Lorain

My proposal is just one way in which Lorain could address its outdated transportation infrastructure. If others have alternative proposals that address Lorain’s transportation deficiencies, I’d love to see some additional debate on the topic, but so far, I haven’t heard a peep out of anyone about any alternative proposals, so I’ll continue to promote my own proposal in order to fill the vacuum.

LCCC once hosted a community forum that talked about Lorain County’s future based on trends reflected in the most recent Census data. When they talked about comparing the fastest growing urban areas in the country with those that were declining, they said that the growing cities were the most DRIVABLE! Get it? DRIVABLE! Lorain is not drivable. Not yet, anyway. Yes, what I propose is expensive, but it’s worth it if it achieves what we design it to do. A cheaper highway through nowhere gets us . . . nowhere.  As an illustration, the Flats in Cleveland are difficult to drive to, yet the city is constantly fighting blight there. A few years ago we heard about a much-ballyhooed revitalization of the Flats. Only properties were fixed up–the Flats were not made more drivable. Guess what?  There will never cease to be more calls for urban renewal of Cleveland’s Flats so long as the urban renewals undertaken are nothing but cosmetic facelifts without addressing drivability. How much money does it cost to pay for the same urban renewal over and over and over again? Add that into the cost of a highway through nowhere.  Urban renewal efforts in Lorain will fail to take hold so long as those efforts only result in cosmetic facelifts.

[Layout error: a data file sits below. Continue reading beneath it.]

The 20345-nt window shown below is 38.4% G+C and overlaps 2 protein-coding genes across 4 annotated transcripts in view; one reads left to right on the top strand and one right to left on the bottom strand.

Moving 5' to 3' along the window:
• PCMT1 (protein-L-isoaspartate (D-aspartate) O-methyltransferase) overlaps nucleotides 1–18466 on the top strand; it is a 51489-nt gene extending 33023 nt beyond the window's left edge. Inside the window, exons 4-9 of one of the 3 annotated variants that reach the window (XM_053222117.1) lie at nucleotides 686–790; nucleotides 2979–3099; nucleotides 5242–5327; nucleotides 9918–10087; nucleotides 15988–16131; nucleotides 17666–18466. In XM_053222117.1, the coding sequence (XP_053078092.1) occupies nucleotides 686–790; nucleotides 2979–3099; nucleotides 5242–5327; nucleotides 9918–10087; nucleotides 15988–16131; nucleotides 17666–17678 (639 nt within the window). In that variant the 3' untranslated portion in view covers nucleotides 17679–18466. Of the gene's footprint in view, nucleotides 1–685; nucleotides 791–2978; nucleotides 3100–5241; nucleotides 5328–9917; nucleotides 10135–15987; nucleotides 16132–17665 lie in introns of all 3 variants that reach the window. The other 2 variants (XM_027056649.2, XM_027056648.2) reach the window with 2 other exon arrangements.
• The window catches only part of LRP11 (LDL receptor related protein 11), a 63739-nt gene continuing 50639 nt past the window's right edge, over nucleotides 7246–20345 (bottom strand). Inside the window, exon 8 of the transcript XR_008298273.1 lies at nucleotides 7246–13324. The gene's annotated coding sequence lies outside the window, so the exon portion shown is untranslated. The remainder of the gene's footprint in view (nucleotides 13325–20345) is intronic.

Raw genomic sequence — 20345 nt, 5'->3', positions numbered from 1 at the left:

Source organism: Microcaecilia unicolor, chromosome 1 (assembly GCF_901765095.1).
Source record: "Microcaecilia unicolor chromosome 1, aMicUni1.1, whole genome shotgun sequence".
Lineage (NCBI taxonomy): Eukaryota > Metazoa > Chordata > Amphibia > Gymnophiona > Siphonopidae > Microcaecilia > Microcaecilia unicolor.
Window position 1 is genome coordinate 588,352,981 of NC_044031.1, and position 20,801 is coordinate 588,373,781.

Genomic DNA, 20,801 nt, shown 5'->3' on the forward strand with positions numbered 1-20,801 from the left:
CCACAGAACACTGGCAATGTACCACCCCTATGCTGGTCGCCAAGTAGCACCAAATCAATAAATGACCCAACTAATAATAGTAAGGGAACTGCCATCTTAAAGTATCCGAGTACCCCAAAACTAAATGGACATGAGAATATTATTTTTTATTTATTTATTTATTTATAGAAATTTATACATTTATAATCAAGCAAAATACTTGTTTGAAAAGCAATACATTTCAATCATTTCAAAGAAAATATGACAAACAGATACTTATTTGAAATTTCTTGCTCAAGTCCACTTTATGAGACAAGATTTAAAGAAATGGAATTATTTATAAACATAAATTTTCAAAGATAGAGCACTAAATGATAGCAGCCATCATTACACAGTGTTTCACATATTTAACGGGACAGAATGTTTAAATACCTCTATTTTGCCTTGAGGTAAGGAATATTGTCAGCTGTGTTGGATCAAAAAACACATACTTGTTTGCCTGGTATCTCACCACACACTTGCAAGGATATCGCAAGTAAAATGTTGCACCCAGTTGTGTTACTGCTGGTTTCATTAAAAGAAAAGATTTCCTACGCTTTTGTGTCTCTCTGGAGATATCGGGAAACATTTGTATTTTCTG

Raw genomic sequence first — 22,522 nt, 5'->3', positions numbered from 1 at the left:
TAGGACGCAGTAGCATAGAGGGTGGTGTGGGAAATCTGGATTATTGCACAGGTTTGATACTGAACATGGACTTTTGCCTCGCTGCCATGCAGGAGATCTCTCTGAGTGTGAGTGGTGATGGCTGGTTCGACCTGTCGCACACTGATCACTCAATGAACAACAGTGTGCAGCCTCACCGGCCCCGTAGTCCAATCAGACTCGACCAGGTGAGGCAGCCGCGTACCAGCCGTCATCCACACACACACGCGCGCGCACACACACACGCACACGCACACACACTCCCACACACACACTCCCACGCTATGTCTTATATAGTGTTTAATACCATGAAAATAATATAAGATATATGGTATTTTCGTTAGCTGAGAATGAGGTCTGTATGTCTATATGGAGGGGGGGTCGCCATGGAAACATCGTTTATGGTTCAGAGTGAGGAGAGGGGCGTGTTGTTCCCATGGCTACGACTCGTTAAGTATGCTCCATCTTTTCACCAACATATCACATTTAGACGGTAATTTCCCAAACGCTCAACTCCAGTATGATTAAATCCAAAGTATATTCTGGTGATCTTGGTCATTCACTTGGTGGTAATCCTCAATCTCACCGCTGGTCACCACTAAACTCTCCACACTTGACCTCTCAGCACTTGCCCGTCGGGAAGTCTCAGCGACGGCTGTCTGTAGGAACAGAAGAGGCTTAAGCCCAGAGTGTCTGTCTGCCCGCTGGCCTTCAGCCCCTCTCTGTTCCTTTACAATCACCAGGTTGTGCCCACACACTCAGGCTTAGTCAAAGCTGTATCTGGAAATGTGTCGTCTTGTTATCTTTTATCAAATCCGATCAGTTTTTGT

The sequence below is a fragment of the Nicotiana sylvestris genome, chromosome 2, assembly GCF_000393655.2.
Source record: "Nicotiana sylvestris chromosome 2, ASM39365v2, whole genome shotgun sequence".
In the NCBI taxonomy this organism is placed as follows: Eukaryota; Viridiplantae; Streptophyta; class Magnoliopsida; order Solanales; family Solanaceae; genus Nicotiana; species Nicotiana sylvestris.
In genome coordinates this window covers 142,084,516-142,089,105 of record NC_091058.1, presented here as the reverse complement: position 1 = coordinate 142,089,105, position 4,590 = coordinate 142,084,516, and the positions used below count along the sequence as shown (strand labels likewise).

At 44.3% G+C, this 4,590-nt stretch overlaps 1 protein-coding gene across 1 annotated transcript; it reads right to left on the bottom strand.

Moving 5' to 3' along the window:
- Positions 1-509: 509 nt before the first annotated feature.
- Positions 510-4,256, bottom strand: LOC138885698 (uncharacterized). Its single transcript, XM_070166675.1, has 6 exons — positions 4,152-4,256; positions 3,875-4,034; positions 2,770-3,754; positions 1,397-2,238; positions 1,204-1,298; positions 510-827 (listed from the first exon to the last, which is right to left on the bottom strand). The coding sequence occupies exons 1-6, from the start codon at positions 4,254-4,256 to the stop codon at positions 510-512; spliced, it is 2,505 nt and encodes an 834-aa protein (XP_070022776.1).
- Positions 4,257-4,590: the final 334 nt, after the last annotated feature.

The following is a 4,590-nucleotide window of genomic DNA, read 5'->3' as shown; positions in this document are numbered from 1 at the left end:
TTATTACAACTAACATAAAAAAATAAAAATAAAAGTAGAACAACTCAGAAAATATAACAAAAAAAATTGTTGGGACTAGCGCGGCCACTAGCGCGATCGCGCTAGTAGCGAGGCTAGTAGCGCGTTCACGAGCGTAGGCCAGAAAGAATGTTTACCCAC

I will have more to say about paying for the expenses of transportation projects in future installments of this series, and I’ll branch out to addressing the transportation deficiencies of other communities such as Elyria, Norwalk, Sandusky, Tiffin, and Fostoria, as well.  I also want to address other modes of transportation besides highways, though I’ve already posted some thoughts pertaining to passenger rail here.

To be continued at a future date . . .

As climate change negotiations approach in Copenhagen . . .

The following gruesome photos (below the fold) have gone viral on the internet, and have even made their way into my email inbox.  I tried to check the website cited on the pics, but I don’t read Arabic, so I reached a dead end. I also googled the photos and found them posted at numerous websites that advocate against eating meat.

Are the photos real?  Are they doctored in any way?  Are they photoshopped?  Is it a complete hoax?